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Students complete Mental Health Training 

Alyssa Tyler copy editor 

Students were invited to join the Office of Wellness Education to complete Mental Health First Aid Training. A program compared to CPR or First Aid, but instead of focusing on physical health, this training focuses on what to do during mental health challenges and crises.  

“The purpose is to train people to recognize the signs of and symptoms of a mental health challenge or crisis then learn skills to intervene,” said Dory Quin an associate professor in social work and instructor of the course. 

The course had a blended model, those attending the course first did around two hours of online work before the class, then the training was split into two separate days. 

“This is day two of our mental health first aide training. It is a nationwide training course that has been around for a while. I’m getting my master’s in social work so it’s very interesting to me, to be trained on mental health matters. I think a lot of the people who are taking this course have interests due to either (their) degrees or personal life experiences are interested in this,” Mona Jurshak, graduate assistant for campus advocacy and wellness education.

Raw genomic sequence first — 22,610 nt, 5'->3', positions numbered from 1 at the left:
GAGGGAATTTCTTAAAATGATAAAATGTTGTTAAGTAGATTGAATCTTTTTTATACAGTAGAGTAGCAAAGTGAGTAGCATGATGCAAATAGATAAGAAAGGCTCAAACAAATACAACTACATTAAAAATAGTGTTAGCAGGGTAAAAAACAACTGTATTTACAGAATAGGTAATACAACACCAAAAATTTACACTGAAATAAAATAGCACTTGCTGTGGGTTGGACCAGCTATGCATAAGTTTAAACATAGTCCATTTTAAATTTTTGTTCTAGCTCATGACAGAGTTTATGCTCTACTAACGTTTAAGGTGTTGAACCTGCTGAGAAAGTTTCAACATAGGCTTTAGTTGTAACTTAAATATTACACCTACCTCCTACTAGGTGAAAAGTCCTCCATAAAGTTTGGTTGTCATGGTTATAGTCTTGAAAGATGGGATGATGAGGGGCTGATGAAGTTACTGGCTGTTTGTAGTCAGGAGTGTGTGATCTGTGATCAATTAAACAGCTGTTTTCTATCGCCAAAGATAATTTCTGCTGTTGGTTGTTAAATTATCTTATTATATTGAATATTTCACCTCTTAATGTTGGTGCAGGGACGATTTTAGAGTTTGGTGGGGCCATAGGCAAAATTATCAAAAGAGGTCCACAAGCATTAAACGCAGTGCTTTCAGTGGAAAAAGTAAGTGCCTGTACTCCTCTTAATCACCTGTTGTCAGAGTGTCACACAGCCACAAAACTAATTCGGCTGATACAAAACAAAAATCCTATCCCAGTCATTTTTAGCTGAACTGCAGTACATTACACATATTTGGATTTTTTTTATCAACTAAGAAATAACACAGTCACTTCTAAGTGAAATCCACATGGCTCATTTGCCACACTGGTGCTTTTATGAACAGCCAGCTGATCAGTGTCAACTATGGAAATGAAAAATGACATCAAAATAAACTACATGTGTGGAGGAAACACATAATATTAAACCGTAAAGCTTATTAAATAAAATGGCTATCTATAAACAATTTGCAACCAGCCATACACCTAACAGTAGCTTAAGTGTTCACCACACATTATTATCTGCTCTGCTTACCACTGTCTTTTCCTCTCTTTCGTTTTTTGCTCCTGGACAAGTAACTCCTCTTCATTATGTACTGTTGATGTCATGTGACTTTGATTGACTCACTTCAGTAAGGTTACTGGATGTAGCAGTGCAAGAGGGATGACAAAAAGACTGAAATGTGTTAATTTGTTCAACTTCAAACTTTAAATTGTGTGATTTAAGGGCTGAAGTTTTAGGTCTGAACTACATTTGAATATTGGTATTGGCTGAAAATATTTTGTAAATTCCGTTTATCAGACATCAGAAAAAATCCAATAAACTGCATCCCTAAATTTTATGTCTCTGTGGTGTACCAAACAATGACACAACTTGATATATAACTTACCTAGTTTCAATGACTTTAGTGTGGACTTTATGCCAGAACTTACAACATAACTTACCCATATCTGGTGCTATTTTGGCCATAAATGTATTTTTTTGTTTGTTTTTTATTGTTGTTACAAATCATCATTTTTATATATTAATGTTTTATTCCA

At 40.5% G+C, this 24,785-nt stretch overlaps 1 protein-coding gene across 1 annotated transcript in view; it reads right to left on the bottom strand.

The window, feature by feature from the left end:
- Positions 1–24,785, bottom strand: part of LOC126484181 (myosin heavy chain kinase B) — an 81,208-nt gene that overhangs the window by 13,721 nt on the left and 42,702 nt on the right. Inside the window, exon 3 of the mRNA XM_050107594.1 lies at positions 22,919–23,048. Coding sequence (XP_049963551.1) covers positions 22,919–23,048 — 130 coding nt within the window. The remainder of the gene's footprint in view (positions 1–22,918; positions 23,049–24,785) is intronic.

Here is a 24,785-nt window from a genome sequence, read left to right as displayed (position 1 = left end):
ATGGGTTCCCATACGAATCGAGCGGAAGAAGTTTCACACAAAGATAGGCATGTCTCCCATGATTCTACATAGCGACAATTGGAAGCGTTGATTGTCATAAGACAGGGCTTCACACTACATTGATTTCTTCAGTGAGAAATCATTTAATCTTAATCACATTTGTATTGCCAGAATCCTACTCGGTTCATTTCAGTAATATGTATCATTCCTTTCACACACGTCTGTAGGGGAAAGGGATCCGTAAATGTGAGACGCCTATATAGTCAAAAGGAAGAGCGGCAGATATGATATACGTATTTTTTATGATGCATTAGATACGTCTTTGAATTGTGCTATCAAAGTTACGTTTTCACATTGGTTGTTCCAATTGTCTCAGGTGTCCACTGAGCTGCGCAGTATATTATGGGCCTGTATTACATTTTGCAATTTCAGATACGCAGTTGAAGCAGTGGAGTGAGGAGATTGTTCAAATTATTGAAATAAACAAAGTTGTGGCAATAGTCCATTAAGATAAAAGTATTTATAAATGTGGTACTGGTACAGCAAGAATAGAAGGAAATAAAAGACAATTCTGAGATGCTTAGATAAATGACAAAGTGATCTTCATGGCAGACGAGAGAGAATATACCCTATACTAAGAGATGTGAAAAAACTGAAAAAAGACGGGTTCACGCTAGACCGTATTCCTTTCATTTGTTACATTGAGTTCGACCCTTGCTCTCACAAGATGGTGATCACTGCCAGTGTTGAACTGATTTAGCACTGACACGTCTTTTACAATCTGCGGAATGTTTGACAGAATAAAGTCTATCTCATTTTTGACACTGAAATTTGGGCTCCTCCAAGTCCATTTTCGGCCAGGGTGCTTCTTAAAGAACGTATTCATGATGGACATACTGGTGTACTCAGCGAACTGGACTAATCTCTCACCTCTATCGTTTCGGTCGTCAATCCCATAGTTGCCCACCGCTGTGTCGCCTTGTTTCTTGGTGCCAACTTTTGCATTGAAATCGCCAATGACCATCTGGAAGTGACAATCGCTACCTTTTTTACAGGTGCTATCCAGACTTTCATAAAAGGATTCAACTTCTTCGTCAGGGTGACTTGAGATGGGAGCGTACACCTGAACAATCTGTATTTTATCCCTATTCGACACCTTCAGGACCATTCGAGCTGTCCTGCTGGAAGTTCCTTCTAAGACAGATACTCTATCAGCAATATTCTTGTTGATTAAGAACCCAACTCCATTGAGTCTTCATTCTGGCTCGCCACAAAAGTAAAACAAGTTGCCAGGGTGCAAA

Quinn has taught the course to different groups of students on campus. She has taught the course to students in her classes then also the current Resident Assistants during their summer training. 

 “Excellent, I participated last week, and the content is incredibly useful, there’s lots of interaction so it’s not just a boring lecture. I think that all the information is applicable to life. So, I think they’ll be able to take what they learn out into the world once they leave,” said Megan Johnson, advocacy coordinator and director of wellness education.  

Johnson has planned other events throughout the school year as well, ranging from events about consent to the mental health course offered here.  
“At the beginning of the school year I had a survey open to student body what they thought the focus or the primary goals of the office of wellness education should be, and overwhelmingly, mental health was the top answer. So that is one reason why when I heard about this mental health first-aid training that Dr. Quinn does, I wanted to get involved. Because students reported that mental health is the number one priority that they would like us to address,” said Johnson.  

The event was open to all students via Gorilla Engage.  

“The opportunity was open to any students, I really tried to get registered student org presidents to consider taking it because they have so much interaction with students, but it was open to everybody. We had limited seating, so 15 students were able to take it,” Johnson said.  

Johnson is also the advisor for Students for Violence Prevention. They are also hosting a variety of events through the rest of the semester.  

“Next week SVP has their domestic violence panel followed by some self-defense training. Looking to the future, we’re also going to have a couple of study sessions during dead week where we’ll have some snacks, some quiet music, and some timed breaks for stretches to help students during that dead week crunch for finals,” said Johnson.  

On Oct. 26 the Office of Wellness Education will be hosting a Peer Health Meeting from 2:00 p.m. to 3:00 p.m. in Kansas 2 of the Overman Student Center. More information can be found on Gorilla Engage concerning SVP and the Office of Wellness Educations upcoming events.  

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